Saturday, February 2, 2008

The Best Players in Stingrays History by Andrew Miller

Since coverage is so sparse, anytime I find information about our minor league teams I like to share it with you. Check out this article from Andrew Miller of The Post and Courier.

10 Years Of Exemplary Stingrays February 2, 2008

By Andrew Miller
The Post and Courier

NORTH CHARLESTON, S.C. - The ECHL is celebrating its 20th anniversary and the South Carolina Stingrays are commemorating their 15th season in the league.

It's also an anniversary of sorts for yours truly. This is my 10th season covering the team. My first campaign with the Stingrays came during the 1998-99 season when they went 40-20-10, finishing third in the Southeast Division and were bounced from the playoffs in the first round by Mississippi, which eventually went on to capture the Kelly Cup.

Over the last 10 seasons, the Stingrays made the playoffs eight straight seasons, won the 2001 Kelly Cup, while going through more than 300 players, 20 goaltenders, four team presidents and three head coaches.

From time to time, Stingrays fans will stop me on the concourse at the North Charleston Coliseum and ask me about my favorite all-time players. In honor of that, I'm going to pick my all-decade team (OK, so technically it's only been nine years, but who's counting).

You'll notice that some very prominent players were left off the team. Former Stingrays greats like Mike Ross or Jason Cipolla are not on this team because I never saw them play. Same is true for Jason Fitzsimmons, who was with the team as a head coach and assistant coach for nine seasons while I was on the beat, but never saw him between the pipes.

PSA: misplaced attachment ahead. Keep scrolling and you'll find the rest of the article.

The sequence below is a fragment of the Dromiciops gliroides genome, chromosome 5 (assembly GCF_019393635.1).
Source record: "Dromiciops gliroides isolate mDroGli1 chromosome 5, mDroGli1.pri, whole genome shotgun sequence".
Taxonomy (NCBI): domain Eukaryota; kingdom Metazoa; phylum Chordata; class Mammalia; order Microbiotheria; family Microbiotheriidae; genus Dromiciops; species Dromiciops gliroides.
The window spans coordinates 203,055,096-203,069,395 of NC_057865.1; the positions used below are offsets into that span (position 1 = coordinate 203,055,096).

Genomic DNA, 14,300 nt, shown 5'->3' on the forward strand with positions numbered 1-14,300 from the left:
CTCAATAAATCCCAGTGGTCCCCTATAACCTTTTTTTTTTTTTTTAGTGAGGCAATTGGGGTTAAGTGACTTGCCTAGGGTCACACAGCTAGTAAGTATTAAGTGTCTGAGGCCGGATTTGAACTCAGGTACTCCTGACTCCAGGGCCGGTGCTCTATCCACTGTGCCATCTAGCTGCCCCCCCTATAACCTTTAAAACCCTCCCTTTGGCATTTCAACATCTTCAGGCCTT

I also tried to pick only guys who had been on the team for at least one full season. So players like Jonas Johansson, Kyle Wilson and Marc Busenburg, who played for the Stingrays in only a handful of games, aren't included. Same is true for current Stingrays such as Travis Morin and Patrick McNeill, who certainly could have been considered for the team.

One other thing I tried to do was pick a team in every sense of the word. I didn't want an all-star team with guys who were just offensive in nature. Sure, there's plenty of firepower in the lineup, but this is a team that could play just about any style of hockey and still win.


Brett Marietti (1994-2003)
Mr. Stingray. Perhaps the best captain in ECHL history and winner of two Kelly Cup titles. A great two-way player, who could play in every situation. There's a reason his No. 24 jersey is up in the rafters of the North Charleston Coliseum.

Dave Seitz (1996-2004)
The franchise's all-time leading scorer and the best passer to ever put on a Stingrays jersey. Was the playoff MVP when the Stingrays won their second Kelly Cup title in 2001. His No. 14 jersey is up there next to Marietti's.

Greg Schmidt (1998-2001)
Maybe the most underrated and under-appreciated player in Stingrays history. Scored 68 goals in three seasons, mostly from the third line. Could kill penalties and was a top middleweight fighter when asked to drop the gloves.

Rich Peverley (2005)
Probably the most gifted overall offensive player in Stingrays history. A superb stick handler and skater and without the NHL lockout in 2004 would never have played in the ECHL. Has played in 25 games with Nashville Predators over the last two seasons.

Joey Tenute (2005)
Like Peverley, Tenute should never have been in the ECHL. Was the 2005 ECHL Rookie of the Year, leading the team with 75 points, including 34 goals. Tenute has one game in the NHL in 2006 with the Washington Capitals.


Rob Concannon (1995-2000, 2003)